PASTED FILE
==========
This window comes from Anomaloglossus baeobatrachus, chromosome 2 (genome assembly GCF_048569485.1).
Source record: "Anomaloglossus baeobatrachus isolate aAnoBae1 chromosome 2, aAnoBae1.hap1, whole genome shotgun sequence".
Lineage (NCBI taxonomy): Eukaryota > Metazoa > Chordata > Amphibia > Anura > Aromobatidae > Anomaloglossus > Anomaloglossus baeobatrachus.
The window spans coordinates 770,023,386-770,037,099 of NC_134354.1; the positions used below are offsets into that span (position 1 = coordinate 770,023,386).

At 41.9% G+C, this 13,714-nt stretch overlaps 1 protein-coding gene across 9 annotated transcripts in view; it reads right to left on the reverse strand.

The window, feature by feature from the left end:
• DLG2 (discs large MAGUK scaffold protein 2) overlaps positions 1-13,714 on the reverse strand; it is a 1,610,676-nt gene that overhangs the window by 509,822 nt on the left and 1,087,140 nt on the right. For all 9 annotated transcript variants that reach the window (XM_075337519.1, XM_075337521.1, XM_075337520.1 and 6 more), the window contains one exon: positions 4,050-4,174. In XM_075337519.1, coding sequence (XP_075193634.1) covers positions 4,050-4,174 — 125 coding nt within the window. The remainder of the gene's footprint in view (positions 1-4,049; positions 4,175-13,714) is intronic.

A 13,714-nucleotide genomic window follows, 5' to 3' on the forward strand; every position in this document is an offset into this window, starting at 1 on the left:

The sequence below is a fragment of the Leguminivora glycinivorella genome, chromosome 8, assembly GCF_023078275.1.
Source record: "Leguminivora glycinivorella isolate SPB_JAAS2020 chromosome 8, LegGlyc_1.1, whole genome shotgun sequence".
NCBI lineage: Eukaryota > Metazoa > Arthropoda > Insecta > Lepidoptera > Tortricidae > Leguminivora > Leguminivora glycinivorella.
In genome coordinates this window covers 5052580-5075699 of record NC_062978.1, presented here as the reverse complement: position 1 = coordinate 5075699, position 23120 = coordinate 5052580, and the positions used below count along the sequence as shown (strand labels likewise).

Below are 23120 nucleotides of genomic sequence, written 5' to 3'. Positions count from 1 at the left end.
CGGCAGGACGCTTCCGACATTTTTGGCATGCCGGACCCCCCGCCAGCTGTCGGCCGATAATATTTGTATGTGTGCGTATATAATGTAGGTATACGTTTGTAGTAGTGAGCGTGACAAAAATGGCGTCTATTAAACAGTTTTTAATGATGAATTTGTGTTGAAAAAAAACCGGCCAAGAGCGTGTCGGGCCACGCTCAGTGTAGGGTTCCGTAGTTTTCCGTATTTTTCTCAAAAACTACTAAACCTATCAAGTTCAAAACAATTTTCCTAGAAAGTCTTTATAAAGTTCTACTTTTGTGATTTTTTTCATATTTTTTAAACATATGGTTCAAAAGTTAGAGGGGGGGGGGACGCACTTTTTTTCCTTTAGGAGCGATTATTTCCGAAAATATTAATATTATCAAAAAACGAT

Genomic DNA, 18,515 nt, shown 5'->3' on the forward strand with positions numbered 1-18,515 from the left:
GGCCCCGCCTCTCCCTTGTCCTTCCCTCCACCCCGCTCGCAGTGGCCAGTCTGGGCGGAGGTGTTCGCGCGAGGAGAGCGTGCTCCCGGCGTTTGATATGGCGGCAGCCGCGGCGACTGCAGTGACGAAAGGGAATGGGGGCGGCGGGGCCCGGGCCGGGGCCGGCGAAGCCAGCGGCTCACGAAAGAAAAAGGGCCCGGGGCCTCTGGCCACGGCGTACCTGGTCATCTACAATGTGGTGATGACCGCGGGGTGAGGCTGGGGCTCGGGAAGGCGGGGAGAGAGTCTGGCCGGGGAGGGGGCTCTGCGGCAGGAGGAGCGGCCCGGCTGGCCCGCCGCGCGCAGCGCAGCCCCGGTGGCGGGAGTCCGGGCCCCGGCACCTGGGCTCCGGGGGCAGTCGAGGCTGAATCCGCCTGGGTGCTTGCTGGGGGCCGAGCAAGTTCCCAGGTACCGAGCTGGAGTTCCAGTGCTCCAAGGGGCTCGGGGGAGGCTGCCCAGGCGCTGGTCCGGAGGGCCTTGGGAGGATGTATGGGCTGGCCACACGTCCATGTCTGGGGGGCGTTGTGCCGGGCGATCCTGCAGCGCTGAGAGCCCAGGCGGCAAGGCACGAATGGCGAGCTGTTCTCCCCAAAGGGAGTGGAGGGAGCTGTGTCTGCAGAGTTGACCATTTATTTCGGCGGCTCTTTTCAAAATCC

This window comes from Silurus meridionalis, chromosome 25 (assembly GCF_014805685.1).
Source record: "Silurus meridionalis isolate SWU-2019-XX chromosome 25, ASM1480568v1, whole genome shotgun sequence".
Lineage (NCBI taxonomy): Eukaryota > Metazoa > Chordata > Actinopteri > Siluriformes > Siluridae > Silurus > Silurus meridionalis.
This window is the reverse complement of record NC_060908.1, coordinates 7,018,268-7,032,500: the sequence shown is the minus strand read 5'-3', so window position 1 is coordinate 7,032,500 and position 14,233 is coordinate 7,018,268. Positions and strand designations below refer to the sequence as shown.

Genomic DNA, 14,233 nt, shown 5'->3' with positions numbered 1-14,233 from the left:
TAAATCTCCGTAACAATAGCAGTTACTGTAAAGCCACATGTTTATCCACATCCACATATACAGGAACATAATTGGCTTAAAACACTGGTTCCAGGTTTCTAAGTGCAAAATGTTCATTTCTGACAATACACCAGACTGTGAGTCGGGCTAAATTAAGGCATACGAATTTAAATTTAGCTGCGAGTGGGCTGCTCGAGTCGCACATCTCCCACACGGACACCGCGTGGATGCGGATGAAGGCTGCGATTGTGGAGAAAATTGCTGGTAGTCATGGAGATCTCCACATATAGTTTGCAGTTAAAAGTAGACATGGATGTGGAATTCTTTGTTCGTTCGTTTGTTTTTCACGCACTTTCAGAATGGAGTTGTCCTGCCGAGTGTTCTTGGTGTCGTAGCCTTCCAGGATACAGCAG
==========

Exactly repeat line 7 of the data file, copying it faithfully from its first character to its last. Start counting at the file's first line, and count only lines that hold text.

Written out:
• DLG2 (discs large MAGUK scaffold protein 2) overlaps positions 1-13,714 on the reverse strand; it is a 1,610,676-nt gene that overhangs the window by 509,822 nt on the left and 1,087,140 nt on the right. For all 9 annotated transcript variants that reach the window (XM_075337519.1, XM_075337521.1, XM_075337520.1 and 6 more), the window contains one exon: positions 4,050-4,174. In XM_075337519.1, coding sequence (XP_075193634.1) covers positions 4,050-4,174 — 125 coding nt within the window. The remainder of the gene's footprint in view (positions 1-4,049; positions 4,175-13,714) is intronic.